It has nothing fancy like jscript or cool fonts because I don’t know how to do that yet. It’s probably not even pleasing to the eye because the font is huge and I don’t really know how much padding the human eye likes. But check it out and maybe do something similar yourself. 

Apropos of nothing, I found this article really well-verbalized a lot of concerns I have from my lonely mailroom about “the way things are” and if you haven’t read it yet, you should. From an earlier interview with the writer of the piece, Anne Elizabeth Moore:

That “funding cool stuff” argument I think is bit of a load of crap, because these “cool” companies may well be funding stuff that would not otherwise have happened, but there’s a really good chance that something interesting — although not sponsored — would have happened in its stead. I mean, from an artistic standpoint, I do have to say, a lot of these companies come in and fund this stuff, right, but they don’t find the best person to do it, they find the best self-promoter to do it, because they are lazy and so their job is that much easier later, and because they don’t want to actually find someone super talented, they just want to find someone, because this is not an event about merit, it’s an event about branding. And then what do we end up with? A “cool” company funding some crappy event that, true, might not otherwise have happened. And then, looking at it a little more deeply, often that someone they find resembles what the corporate world will think of as “edgy”: maybe a straight white male, right — but one with tattoos. At least that’s the way it often goes down here in Chicago. That’s the guy that gets offered the deal. So the whole thing quickly perpetuates the sexist and racist stuff we see coming out of corporate media, but now it’s in the real world. It’s just as staged, though.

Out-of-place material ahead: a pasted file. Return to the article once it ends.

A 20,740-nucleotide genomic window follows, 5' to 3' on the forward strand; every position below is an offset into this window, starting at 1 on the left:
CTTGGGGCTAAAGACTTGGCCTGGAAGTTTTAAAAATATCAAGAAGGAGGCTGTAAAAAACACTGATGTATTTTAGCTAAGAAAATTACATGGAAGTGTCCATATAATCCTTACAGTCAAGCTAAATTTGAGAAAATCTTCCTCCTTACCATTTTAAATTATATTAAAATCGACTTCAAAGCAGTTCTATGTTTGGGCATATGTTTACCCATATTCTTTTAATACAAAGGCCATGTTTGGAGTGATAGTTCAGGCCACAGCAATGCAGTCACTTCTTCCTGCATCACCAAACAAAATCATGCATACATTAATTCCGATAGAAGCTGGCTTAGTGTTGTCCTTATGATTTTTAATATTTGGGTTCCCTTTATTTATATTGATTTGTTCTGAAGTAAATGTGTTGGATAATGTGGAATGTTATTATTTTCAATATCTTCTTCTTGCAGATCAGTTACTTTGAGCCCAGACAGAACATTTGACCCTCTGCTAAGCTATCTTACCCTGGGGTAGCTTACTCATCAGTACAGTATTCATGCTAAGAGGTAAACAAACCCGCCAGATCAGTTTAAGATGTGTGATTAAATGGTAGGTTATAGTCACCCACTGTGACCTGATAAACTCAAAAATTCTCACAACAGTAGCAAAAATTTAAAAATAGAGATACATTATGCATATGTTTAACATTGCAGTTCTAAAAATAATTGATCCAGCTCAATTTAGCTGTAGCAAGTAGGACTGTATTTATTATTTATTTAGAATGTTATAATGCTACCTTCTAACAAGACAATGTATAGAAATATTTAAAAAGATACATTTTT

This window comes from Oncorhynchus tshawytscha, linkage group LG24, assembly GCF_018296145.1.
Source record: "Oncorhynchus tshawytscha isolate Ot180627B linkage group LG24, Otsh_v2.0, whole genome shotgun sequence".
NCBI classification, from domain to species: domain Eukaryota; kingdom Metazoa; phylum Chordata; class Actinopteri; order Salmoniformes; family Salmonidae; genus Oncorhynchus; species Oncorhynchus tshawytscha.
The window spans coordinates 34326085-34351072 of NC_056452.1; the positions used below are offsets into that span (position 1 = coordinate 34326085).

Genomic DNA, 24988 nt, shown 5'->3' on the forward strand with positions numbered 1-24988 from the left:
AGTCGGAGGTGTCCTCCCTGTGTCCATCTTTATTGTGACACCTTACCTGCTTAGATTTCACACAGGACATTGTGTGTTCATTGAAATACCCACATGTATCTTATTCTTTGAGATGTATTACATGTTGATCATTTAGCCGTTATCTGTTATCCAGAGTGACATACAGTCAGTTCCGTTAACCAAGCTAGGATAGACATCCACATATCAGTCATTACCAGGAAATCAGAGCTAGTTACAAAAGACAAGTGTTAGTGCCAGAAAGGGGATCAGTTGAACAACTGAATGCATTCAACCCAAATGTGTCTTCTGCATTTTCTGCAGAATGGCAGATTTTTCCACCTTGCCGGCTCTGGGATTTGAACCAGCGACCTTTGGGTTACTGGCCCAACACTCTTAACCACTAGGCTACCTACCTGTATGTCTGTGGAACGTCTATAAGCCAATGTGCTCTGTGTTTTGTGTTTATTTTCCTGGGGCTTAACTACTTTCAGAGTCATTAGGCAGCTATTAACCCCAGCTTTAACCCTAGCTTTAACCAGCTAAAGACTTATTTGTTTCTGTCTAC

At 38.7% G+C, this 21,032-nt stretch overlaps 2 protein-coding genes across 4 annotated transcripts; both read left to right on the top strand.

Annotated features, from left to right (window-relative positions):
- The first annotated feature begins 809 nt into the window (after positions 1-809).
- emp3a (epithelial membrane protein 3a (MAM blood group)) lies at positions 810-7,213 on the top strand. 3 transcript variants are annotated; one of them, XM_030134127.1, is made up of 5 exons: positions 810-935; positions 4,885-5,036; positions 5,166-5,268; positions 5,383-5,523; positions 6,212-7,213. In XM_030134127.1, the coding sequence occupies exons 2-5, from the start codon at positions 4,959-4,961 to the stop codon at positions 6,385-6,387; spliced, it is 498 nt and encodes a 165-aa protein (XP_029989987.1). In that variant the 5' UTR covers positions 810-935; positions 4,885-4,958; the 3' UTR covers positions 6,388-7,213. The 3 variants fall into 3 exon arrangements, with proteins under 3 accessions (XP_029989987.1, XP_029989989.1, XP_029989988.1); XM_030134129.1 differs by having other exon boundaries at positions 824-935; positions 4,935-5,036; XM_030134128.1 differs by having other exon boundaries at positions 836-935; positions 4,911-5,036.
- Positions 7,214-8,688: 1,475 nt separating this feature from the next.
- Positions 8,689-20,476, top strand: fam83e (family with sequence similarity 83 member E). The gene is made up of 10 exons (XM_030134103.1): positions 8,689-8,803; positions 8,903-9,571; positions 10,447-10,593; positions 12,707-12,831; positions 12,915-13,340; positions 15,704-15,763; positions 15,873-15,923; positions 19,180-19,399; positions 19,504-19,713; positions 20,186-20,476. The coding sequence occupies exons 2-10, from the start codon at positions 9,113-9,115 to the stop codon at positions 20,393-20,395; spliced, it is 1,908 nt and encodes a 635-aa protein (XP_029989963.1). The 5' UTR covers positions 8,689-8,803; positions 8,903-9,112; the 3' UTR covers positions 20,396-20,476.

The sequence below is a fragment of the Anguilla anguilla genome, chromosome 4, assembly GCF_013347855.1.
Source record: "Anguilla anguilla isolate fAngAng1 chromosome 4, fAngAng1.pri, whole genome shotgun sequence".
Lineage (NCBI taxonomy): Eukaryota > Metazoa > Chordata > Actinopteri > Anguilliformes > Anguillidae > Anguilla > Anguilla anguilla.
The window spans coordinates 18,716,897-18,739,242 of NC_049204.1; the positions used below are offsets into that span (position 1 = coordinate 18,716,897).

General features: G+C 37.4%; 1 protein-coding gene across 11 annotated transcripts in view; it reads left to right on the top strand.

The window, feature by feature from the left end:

Lol wait the zine isn’t working give me a sec.

3:04pm
12 notes

Receiving Room →

Hey. I made this website, like, totally by hand or something. I’ve even been uploading my files using SSH in the Linux Command Line and I feel like a hacker.

It has a zine I finished in January with the help of seanhaughton called Receiving Room. It has interviews with Drag Ur World, Manors, Lemuria, Losing Sleep and T-Shirt Weather. I’m working on a spring issue.